American playwright Edward Albee has been seeing a resurgence of his shows in the Tri-State.
You’ve surely heard of his play, “Who’s Afraid of Virginia Woolf”…
If you’re into slashing insight, witty dialogue and frank examinations of the modern condition, the newest production at 321 North Congress — opening this weekend —I s right up your alley, and we have your exclusive sneak peek.
It is Eden, and Boy and Girl are very much in love…
So much so that Girl announces that their family will be expanding soon.
Their paradise is ruined, however, by the arrival of a mean-spirited older couple who have come to steal the newborn.
How innocent they are. Pure. You would think they were in Eden.
Because, as Man says…
Wounds, children, wounds. If you have no wounds, how do you know you’re alive?
As Boy and Girl begin to question them, Man and Woman imply that the baby they are talking about might not be real.
Boy and Girl try to make sense of what is happening as Man and Woman gradually begin telling their own stories back to them in a twisted fashion, altering key details and, in the process, claiming these memories and past experiences as their own.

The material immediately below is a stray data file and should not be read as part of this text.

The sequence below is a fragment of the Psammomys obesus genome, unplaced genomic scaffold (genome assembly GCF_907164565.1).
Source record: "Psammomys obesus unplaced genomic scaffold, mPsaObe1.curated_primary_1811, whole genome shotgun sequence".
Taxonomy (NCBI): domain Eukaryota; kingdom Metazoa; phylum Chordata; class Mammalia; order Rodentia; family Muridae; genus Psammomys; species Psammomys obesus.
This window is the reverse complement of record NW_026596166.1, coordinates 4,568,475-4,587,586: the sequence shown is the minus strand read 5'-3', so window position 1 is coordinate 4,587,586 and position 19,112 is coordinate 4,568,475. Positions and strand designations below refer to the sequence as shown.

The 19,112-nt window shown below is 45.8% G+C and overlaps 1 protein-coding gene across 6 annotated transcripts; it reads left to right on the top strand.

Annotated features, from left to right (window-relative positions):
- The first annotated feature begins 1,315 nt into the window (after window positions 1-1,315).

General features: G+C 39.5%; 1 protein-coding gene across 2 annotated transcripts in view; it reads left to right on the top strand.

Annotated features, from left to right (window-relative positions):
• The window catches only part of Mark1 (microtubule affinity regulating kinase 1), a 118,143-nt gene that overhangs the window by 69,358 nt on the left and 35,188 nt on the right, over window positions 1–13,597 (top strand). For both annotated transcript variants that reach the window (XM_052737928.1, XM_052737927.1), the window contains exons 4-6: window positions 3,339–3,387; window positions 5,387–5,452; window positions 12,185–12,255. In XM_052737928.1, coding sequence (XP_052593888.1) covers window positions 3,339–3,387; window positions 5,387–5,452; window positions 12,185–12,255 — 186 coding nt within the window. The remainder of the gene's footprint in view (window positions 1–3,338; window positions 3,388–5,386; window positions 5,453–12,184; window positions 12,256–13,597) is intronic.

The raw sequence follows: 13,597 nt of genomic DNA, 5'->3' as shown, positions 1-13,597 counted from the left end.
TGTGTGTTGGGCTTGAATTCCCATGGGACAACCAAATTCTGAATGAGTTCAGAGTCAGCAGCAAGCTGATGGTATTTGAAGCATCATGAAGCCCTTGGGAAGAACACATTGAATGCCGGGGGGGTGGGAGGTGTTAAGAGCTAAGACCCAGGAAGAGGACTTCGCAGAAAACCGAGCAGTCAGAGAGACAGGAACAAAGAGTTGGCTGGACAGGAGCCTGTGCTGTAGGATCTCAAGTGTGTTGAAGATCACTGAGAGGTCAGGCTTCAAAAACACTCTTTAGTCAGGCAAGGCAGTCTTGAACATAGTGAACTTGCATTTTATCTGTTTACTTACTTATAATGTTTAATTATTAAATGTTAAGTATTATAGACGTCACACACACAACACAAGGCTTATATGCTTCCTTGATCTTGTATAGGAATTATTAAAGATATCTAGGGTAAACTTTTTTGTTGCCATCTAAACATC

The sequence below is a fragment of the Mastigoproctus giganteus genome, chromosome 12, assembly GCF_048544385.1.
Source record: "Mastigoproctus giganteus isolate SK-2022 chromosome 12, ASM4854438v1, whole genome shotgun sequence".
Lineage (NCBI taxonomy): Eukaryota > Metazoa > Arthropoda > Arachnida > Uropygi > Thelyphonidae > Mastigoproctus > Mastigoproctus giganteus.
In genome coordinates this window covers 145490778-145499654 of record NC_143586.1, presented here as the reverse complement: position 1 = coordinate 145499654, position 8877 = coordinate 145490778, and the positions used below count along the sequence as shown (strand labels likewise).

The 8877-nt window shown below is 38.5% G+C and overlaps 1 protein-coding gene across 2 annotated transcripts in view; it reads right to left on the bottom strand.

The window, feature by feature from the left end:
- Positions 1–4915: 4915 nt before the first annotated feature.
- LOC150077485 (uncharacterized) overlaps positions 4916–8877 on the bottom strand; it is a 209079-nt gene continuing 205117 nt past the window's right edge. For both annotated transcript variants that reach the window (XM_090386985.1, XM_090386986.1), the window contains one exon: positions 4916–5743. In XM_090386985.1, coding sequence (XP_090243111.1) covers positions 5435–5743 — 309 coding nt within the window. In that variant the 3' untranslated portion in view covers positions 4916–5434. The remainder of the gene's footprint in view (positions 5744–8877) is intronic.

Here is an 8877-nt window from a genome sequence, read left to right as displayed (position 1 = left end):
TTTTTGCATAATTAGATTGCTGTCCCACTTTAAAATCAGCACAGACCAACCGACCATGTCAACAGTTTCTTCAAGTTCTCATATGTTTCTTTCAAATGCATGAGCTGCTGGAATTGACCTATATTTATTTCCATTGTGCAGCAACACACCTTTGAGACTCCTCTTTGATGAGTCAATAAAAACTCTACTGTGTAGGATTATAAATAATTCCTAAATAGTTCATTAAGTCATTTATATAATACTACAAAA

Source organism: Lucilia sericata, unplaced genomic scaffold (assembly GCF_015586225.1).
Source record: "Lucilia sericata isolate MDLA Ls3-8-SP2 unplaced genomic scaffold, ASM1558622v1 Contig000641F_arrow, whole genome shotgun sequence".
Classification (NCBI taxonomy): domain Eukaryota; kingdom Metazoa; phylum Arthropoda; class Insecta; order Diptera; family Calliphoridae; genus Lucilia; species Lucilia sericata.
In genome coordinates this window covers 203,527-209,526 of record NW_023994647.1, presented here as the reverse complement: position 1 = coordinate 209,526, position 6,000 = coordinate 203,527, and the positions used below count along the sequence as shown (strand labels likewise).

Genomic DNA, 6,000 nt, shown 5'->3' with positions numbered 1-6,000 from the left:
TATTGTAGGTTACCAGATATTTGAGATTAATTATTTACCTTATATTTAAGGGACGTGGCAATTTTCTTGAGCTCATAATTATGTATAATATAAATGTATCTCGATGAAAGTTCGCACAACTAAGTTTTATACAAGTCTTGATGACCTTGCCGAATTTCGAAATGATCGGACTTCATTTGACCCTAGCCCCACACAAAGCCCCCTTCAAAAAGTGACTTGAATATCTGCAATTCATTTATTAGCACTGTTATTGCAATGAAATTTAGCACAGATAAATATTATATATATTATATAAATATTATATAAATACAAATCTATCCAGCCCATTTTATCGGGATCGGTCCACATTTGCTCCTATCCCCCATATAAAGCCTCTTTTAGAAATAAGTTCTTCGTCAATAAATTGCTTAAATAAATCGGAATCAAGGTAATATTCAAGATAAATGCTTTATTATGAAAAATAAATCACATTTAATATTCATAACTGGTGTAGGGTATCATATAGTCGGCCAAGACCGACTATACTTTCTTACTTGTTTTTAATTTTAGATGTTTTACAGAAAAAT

As Man and Woman plunge Boy and Girl further and further into their verbal labyrinth, Boy and Girl begin questioning their own realities, until anger gives way to frustration and desperation.
Boy repeats his speech asking for more time to be happy together, to which man replies…
Through a series of mind games and manipulations, Man and Woman call into question both couples’ sense of reality and fiction, joy and sorrow.
Winner of three Pulitzer Prizes for drama during his long and distinguished career, Edward Albee is one of America’s preeminent playwrights.
“The Play About the Baby” is an absurdist black comedy, reminiscent of burlesque in its high spirits and banter, that grapples with such issues as reality and the games we play to define it, the ambiguity of existence, and the agonizing bonds between parents and children.
Edward Albee’s “The Play About the Baby” opens tonight at 321 North Congress in Evansville, and runs all weekend with a Sunday matinee.
***Please be advised this show contains explicit language and adult content.***
Tickets are $12.
Let them know you saw it here on 44News, and tell me what you thought about the show!
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